And it was Stockton who started the second half the stronger of the two teams. The first meaningful attack of the half was lead by Stockton’s Hayes, again, who smartly won a corner for the home team. The resulting corner was cleared confidently by Seaham, but Stockton did manage to win a free kick 25 yards out, after reclaiming the ball. Hayes took the free kick, but this was straight at Newbrook.

Stockton had definitely started the second half with much more desire than the first, but were still making avoidable mistakes. In roughly the 72nd minute, the ball came to Seaham substitute, David Scorer, who managed to feed the ball through to Luke Proctor, who held the ball up well in the area. Proctor managed to drag the ball back to Robbie Bird, who finished well past Jordan to make it 3-0.

Just three minutes later, it was Seaham who capitalised again on some weak Stockton play. Seaham’s David Palmer managed to run the ball into the area with little challenge, and held the ball up on the by-line. Putting in a perfectly weighted ball, another substitute, Airon Duell managed to strike a volley into the ground, but with enough power that it bounced up and looped over the helpless Liam Jordan to make it 4-0 to Seaham.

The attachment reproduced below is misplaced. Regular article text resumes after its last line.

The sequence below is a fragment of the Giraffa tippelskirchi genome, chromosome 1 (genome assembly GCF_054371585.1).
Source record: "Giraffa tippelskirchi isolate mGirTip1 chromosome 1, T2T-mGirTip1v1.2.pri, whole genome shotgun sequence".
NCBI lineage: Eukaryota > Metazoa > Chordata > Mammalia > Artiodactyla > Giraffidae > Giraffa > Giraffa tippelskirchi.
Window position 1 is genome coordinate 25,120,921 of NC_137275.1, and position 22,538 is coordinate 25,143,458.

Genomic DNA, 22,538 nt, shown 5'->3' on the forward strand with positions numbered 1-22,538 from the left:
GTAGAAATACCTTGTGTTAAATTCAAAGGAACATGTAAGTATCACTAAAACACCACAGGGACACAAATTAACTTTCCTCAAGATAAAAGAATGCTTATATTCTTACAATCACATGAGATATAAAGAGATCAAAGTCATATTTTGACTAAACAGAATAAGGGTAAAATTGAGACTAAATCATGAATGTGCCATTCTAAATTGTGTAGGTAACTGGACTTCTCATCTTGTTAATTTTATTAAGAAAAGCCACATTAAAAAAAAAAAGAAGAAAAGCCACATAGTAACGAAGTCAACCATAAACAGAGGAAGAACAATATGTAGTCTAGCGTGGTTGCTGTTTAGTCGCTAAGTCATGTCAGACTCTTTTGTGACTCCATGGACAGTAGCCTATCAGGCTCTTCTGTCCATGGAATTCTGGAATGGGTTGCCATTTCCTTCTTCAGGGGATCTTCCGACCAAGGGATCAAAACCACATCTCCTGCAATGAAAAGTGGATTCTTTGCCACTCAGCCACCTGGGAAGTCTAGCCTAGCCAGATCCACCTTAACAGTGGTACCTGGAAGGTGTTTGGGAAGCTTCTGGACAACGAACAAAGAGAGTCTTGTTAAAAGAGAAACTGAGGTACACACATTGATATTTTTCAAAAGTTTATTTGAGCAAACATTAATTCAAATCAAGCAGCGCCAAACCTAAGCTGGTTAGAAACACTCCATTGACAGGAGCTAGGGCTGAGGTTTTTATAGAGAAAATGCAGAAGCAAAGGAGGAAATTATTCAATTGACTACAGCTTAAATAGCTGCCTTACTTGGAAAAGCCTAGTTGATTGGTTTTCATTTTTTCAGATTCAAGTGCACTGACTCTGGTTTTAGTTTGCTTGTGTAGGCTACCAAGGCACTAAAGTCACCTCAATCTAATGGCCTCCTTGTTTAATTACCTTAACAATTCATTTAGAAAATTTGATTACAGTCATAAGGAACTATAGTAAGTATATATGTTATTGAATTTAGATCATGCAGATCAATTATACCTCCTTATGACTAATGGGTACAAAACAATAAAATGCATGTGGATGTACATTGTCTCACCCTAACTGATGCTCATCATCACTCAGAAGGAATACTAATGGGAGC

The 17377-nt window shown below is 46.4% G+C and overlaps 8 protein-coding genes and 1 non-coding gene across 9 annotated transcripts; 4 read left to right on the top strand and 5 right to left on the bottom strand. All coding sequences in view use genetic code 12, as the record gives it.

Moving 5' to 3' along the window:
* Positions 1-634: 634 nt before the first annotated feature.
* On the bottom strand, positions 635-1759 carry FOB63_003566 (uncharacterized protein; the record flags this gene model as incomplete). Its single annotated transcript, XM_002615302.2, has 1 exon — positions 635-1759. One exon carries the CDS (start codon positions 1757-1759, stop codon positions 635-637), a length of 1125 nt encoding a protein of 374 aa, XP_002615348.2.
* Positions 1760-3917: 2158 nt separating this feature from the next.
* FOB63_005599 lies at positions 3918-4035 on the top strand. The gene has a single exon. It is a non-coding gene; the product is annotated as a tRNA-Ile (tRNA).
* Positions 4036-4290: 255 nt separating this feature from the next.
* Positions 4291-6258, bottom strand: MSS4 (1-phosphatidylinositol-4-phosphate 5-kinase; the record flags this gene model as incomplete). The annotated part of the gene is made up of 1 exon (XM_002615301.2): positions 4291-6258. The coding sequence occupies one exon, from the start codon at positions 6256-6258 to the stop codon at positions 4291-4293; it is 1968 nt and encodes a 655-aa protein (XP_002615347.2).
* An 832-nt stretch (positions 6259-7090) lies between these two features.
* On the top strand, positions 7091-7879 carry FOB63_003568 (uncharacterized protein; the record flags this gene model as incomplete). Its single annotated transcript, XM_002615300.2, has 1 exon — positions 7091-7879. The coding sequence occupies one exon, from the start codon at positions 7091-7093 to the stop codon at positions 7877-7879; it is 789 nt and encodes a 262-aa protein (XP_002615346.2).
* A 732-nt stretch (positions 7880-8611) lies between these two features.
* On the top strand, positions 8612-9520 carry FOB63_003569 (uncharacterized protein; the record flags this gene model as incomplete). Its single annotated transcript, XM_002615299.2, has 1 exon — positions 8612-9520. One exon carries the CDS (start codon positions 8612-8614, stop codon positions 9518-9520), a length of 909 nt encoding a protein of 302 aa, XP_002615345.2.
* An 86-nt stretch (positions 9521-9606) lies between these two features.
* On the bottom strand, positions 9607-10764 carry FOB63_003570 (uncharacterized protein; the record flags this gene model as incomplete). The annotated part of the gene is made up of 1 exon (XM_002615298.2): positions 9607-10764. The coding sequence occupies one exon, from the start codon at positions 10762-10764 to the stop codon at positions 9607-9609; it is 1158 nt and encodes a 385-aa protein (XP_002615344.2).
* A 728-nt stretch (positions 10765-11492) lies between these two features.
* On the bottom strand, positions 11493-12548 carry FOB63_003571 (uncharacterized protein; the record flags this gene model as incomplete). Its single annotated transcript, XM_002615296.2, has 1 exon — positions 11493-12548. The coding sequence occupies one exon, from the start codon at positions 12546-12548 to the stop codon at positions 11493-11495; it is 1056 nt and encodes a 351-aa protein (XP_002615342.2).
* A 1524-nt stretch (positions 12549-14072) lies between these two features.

And, in keeping with the way the game had gone so far, it was Seaham who had the last meaningful play of the evening. Number 10, Luke Proctor, my personal man of the match, very smartly carried the ball through two of Stockton’s midfield by dummying them, before feeding Robbie Bird, who struck a well hit shot towards goal. Bird’s shot managed to again loop over Liam Jordan, who had no chance in keeping out the left footed shot. 5-0 to the away team, and no way back for Stockton.

As the final whistle sounded, it was Seaham who progressed to the next round of the Durham Challenge Cup. A real eye opener for Stockton, who may be facing teams of this quality each week if they manage a promotion this season. Good luck to both teams for the remainder of the season!